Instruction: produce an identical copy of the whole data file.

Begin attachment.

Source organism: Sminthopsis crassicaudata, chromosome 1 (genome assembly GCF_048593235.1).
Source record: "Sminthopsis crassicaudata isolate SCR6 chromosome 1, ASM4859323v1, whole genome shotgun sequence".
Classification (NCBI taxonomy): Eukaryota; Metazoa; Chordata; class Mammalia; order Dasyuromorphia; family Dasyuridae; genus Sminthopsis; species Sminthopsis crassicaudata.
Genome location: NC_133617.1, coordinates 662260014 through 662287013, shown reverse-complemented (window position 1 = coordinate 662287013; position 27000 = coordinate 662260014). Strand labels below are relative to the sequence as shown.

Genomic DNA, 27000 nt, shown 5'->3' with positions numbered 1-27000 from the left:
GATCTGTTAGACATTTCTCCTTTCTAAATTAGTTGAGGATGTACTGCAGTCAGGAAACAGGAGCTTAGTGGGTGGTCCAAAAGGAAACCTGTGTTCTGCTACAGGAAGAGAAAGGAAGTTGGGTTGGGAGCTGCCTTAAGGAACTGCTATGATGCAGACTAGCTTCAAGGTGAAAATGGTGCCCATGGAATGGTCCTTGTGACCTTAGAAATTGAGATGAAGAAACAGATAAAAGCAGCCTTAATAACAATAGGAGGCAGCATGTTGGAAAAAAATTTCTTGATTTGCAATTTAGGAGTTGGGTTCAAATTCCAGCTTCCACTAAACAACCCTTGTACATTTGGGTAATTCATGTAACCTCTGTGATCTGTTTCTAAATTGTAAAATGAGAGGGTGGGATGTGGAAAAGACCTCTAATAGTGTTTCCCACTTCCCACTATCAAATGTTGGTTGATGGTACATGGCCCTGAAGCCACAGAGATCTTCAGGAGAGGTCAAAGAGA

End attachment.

Source organism: Sminthopsis crassicaudata, chromosome 1 (genome assembly GCF_048593235.1).
Source record: "Sminthopsis crassicaudata isolate SCR6 chromosome 1, ASM4859323v1, whole genome shotgun sequence".
Classification (NCBI taxonomy): Eukaryota; Metazoa; Chordata; class Mammalia; order Dasyuromorphia; family Dasyuridae; genus Sminthopsis; species Sminthopsis crassicaudata.
Genome location: NC_133617.1, coordinates 662260014 through 662287013, shown reverse-complemented (window position 1 = coordinate 662287013; position 27000 = coordinate 662260014). Strand labels below are relative to the sequence as shown.

Genomic DNA, 27000 nt, shown 5'->3' with positions numbered 1-27000 from the left:
GATCTGTTAGACATTTCTCCTTTCTAAATTAGTTGAGGATGTACTGCAGTCAGGAAACAGGAGCTTAGTGGGTGGTCCAAAAGGAAACCTGTGTTCTGCTACAGGAAGAGAAAGGAAGTTGGGTTGGGAGCTGCCTTAAGGAACTGCTATGATGCAGACTAGCTTCAAGGTGAAAATGGTGCCCATGGAATGGTCCTTGTGACCTTAGAAATTGAGATGAAGAAACAGATAAAAGCAGCCTTAATAACAATAGGAGGCAGCATGTTGGAAAAAAATTTCTTGATTTGCAATTTAGGAGTTGGGTTCAAATTCCAGCTTCCACTAAACAACCCTTGTACATTTGGGTAATTCATGTAACCTCTGTGATCTGTTTCTAAATTGTAAAATGAGAGGGTGGGATGTGGAAAAGACCTCTAATAGTGTTTCCCACTTCCCACTATCAAATGTTGGTTGATGGTACATGGCCCTGAAGCCACAGAGATCTTCAGGAGAGGTCAAAGAGA